The best activities for older adults this spring
14th March 2018
Though the UK may have received more than its fair share of snow in the last month, the weatherman promises spring is on its way and that leaves many people looking forward to the better weather. With the hope of warmer temperatures and a little sun, many people are looking for activities that get them in the mood for the season and the outdoors.
Though the better weather removes some of the hazards that winter presents to those with limited mobility, there can still be some obstacles. From a small number of blue badge parking spaces to a lack of disabled bathrooms, though many attractions have ensured they are accessible to all. So what activities should people be doing this spring?
See the animals
Spring is the season of new life, fresh shoots and positivity and nowhere is this more apparent than watching cute fluffy animals gambol about. Head to your local petting zoo and see the lambs and chicks – the official signs of spring.
Banham Zoo may be the home to lots of exotic animals, but that doesn’t mean it leaves out those that are more recognisable. Head to the Farm Barn to pet pygmy goats, donkeys and see if you can spot the Easter bunny. Banham Zoo is really accessible with miles of paths surfaced in tarmac or crushed stone. The zoo also offers disabled parking, wheelchair and mobility scooter hire and independent disabled toilet facilities.
Enjoy an outdoor museum
For those looking for a blast from the past, the North East’s open-air museum Beamish perfectly encapsulates the lives of ordinary people in a series of time periods. The 1900’s town offers a glimpse into pre-war Britain. Taste authentic Edwardian recipes at Herron’s Bakers or peruse the collection of motorcycles in the garage. A pit village from the same era would have been a common sight in the North East of England due to its reliance on the mining industry. At Beamish Museum, one has been faithfully restored complete with school, stables and a Fried Fish shop.
The 1940’s Farm captures a country in the grips of World War II complete with a family of evacuees, rationed cooking and wireless updates. As the Outdoor museum makes use of historic buildings, not all areas are accessible, however, there is disabled bathrooms and parking, wheelchairs and mobility scooters for hire and wherever possible, adaptations to accessibility have been made.
Find spring bulbs
A touch of fresh air, the heady scent of cut grass and the bright pops of colour from the first bulbs do much to get people in the mood for spring. Whether someone is looking for inspiration for their own garden for summer, or just wants to enjoy some time in a beautiful environment, getting out in a local garden is a great way to enjoy the improved weather.
Ness Botanic Gardens are part of the University of Liverpool and offer a pleasant outing for the budding botanist or flower novice alike. The carefully curated collection of plants at Ness Botanic Gardens ensure there is interest all year round, but in the spring with the magnolias in bloom, it is truly stunning.
The Botanic gardens have accessible parking and wheelchairs to pre-book. They also welcome assistance dogs and also have accessible toilet facilities on site.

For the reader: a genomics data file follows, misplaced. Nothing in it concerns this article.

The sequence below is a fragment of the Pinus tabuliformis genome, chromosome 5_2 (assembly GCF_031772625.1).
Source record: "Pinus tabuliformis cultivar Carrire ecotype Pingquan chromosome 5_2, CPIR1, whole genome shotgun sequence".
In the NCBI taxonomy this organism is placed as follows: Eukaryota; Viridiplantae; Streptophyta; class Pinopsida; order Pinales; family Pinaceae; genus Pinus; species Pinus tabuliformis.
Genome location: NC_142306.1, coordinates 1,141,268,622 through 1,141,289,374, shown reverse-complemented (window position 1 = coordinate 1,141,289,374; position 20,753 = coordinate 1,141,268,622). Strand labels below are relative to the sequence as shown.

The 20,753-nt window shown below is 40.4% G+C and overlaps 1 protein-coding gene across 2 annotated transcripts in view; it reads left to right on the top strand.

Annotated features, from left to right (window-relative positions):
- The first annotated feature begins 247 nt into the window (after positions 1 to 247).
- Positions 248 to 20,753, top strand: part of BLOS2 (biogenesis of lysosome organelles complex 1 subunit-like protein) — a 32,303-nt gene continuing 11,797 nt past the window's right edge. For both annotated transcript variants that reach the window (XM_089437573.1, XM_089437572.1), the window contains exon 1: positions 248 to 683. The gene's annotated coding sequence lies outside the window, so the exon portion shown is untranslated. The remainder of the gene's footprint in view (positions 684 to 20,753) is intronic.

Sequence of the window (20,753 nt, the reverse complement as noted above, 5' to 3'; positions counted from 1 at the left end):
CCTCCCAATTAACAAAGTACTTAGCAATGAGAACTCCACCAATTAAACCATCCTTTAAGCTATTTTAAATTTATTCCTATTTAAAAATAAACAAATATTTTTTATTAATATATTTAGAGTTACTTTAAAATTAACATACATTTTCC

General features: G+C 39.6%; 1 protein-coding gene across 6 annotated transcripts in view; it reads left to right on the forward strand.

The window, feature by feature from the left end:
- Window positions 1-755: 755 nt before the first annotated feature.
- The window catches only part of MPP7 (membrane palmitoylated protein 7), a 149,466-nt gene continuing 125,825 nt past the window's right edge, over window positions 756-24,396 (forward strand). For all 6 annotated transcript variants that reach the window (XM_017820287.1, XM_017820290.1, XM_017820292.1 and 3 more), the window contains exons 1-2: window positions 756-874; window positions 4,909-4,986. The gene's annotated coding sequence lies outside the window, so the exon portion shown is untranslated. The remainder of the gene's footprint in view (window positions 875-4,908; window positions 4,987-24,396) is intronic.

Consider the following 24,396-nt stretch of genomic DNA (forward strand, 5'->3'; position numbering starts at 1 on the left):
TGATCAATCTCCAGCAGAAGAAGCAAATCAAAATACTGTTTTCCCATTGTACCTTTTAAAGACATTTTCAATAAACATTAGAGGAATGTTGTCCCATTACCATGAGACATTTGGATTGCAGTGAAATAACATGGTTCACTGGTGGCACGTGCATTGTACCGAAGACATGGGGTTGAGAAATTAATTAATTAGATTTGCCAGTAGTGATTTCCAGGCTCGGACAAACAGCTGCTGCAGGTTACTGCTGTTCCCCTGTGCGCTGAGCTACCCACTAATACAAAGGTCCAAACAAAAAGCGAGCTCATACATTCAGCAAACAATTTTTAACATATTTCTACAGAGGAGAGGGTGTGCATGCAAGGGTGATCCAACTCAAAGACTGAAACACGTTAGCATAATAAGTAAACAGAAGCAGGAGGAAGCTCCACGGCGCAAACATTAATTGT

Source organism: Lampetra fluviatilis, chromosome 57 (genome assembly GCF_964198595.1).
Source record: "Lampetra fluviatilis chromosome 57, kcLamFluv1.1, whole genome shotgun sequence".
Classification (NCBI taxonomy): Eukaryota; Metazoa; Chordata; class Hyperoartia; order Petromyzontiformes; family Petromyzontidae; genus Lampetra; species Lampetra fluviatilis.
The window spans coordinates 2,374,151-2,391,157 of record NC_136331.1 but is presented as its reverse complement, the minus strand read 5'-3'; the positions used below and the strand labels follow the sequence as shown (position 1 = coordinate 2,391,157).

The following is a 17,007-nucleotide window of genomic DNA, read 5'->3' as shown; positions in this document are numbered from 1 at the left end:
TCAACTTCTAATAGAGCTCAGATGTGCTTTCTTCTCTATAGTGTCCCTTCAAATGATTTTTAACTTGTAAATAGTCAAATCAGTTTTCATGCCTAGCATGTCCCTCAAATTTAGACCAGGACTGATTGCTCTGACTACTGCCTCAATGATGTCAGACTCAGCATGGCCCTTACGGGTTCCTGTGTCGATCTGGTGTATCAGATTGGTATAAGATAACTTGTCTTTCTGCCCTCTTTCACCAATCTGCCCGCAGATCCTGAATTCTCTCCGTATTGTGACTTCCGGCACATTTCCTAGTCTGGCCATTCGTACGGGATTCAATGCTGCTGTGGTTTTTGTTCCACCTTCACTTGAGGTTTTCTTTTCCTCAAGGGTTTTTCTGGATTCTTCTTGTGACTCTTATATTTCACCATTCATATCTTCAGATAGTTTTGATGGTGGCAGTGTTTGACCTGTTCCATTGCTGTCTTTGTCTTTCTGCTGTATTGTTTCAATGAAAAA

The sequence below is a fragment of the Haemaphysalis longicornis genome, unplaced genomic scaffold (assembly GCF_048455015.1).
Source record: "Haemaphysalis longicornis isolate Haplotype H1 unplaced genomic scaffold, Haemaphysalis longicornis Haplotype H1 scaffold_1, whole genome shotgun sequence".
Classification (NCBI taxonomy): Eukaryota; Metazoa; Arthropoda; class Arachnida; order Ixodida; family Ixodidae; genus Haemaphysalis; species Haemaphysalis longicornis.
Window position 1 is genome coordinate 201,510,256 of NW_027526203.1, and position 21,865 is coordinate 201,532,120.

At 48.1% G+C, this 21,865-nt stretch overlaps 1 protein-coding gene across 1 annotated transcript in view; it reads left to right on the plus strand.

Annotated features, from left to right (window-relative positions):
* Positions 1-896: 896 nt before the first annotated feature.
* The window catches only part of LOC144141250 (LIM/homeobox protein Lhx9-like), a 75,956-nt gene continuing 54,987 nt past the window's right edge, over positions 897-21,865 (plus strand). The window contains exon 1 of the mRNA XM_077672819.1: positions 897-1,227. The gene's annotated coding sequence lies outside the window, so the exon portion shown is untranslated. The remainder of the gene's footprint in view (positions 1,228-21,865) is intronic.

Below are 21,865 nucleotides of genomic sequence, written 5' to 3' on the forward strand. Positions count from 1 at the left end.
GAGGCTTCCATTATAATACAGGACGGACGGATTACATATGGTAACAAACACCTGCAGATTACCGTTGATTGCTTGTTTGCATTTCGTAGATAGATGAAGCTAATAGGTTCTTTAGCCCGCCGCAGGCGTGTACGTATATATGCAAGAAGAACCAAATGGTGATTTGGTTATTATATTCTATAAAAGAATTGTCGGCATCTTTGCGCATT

For a quintessentially British experience, take a leisurely trip down some of England’s most picturesque canals and see the signs of spring from the water. Beautifully traditional canal boats are not just visually appealing but also offer a smooth ride for guests who are either able-bodied or struggle with limited mobility. Whether people wish to spend a couple of hours spotting signs of stirring wildlife on the banks or enjoying the wild blossom in the hedgerows or simply relaxing in the (fingers crossed) sun, this is a wonderful introduction to spring in the British countryside.
Accessible Boating offers specifically adapted canal boat experiences in Hampshire with their two boats, Dawn and Madame Butterfly. The Accessible Boating Association was inspired by two canal enthusiasts who understood the problems the elderly and disabled faced when it came to making canal boats accessible and sharing their love of Britain’s waterways.
These boats are perfect for group hire and a four hour trip on the boat Dawn allows for a gentle cruise along rural stretches of the Basingstoke Canal before a picnic lunch and a casual return to Odiham.
Take the grandchildren on an Easter egg hunt
The best way to feel inspired by the season is often to see children caught up in the magic. The combination of the Easter bunny, chocolate and secret hiding places, makes an Easter egg hunt a guaranteed winner in any child’s eyes.
Many venues around the UK organise events for all the family to enjoy with either a specific Easter egg hunt or a treasure trail with clues and puzzles. Joining the family and accompanying them on one of these events is a great way to get outside and enjoy the spring sunshine.
The Big Sheep in Devon is an all-weather family attraction that is not only home to a petting farm, but also to an organised Easter egg hunt. Though the hunt is only open to children aged 7 and under, the venue has a lot to offer with an Indoor Animal Barn, Lamb Feeding and Sheep Dog Trials and Training.
The Big Sheep is easily accessible for wheelchairs and offers a number of disabled parking spaces. There are wheelchairs available to book in advance, disabled toilets throughout the park and restaurants that are designed to accommodate wheelchair users. The Barn Café and Country Life Brewery Shop are both fully accessible as are many other areas of the park.
This news article is from Handicare UK. Articles that appear on this website are for information purposes only.